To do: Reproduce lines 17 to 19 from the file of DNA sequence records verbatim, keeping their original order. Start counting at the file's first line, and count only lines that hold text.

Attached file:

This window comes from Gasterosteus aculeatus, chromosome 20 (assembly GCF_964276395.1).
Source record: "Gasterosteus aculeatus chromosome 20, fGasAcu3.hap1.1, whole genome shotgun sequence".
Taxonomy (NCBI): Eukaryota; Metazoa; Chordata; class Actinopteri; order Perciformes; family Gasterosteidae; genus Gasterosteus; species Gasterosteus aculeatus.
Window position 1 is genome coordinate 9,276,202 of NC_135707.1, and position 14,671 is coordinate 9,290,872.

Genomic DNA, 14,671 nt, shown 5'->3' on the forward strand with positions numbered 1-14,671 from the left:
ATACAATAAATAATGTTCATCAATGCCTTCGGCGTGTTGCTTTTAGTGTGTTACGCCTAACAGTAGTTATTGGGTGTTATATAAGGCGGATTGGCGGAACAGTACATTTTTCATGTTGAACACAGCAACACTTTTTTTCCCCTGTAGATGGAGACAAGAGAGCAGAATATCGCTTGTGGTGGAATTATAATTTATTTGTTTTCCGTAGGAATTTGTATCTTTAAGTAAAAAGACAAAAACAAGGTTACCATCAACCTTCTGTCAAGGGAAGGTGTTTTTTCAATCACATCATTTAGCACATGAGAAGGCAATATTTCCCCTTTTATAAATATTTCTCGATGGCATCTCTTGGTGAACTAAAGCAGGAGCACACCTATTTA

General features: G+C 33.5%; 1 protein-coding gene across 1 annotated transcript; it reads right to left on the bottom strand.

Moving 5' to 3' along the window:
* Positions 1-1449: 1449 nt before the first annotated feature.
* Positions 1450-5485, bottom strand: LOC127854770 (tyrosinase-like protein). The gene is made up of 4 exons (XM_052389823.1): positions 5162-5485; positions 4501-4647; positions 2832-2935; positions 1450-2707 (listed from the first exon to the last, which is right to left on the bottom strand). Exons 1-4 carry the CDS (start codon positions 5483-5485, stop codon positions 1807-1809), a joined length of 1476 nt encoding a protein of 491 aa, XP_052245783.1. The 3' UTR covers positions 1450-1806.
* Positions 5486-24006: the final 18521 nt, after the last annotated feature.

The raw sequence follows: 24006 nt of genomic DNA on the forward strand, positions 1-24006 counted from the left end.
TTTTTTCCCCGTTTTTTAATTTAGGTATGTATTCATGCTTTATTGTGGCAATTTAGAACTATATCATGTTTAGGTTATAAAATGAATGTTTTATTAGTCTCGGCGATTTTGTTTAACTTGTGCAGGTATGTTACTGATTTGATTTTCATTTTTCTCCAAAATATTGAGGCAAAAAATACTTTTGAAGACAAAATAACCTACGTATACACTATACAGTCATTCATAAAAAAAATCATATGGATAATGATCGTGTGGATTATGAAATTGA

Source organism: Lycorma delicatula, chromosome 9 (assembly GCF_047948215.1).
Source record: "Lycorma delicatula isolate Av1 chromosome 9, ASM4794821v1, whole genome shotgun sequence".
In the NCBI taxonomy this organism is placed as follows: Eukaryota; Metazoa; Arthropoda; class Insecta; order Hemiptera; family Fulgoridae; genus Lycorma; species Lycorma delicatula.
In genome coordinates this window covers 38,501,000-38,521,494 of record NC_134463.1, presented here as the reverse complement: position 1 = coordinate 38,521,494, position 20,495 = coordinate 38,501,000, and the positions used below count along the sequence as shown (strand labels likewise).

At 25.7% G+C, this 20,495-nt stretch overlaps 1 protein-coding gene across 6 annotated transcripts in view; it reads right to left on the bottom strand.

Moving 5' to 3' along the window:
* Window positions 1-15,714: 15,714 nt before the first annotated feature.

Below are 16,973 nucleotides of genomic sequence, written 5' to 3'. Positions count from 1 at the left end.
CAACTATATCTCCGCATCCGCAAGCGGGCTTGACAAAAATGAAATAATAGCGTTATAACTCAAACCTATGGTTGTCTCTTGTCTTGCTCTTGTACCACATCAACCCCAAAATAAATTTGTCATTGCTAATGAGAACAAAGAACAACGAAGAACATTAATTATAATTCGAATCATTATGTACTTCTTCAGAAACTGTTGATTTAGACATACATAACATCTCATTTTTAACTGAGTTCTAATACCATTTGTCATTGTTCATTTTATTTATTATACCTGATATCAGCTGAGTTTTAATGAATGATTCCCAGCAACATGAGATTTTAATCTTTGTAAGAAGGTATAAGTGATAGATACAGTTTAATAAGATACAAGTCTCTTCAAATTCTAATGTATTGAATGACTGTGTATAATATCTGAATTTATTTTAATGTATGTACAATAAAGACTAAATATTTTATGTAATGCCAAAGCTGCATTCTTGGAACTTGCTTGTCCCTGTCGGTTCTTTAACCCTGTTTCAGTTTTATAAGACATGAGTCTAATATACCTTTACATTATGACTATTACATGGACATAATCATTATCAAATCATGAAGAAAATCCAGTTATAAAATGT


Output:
In genome coordinates this window covers 38,501,000-38,521,494 of record NC_134463.1, presented here as the reverse complement: position 1 = coordinate 38,521,494, position 20,495 = coordinate 38,501,000, and the positions used below count along the sequence as shown (strand labels likewise).

At 25.7% G+C, this 20,495-nt stretch overlaps 1 protein-coding gene across 6 annotated transcripts in view; it reads right to left on the bottom strand.

Moving 5' to 3' along the window: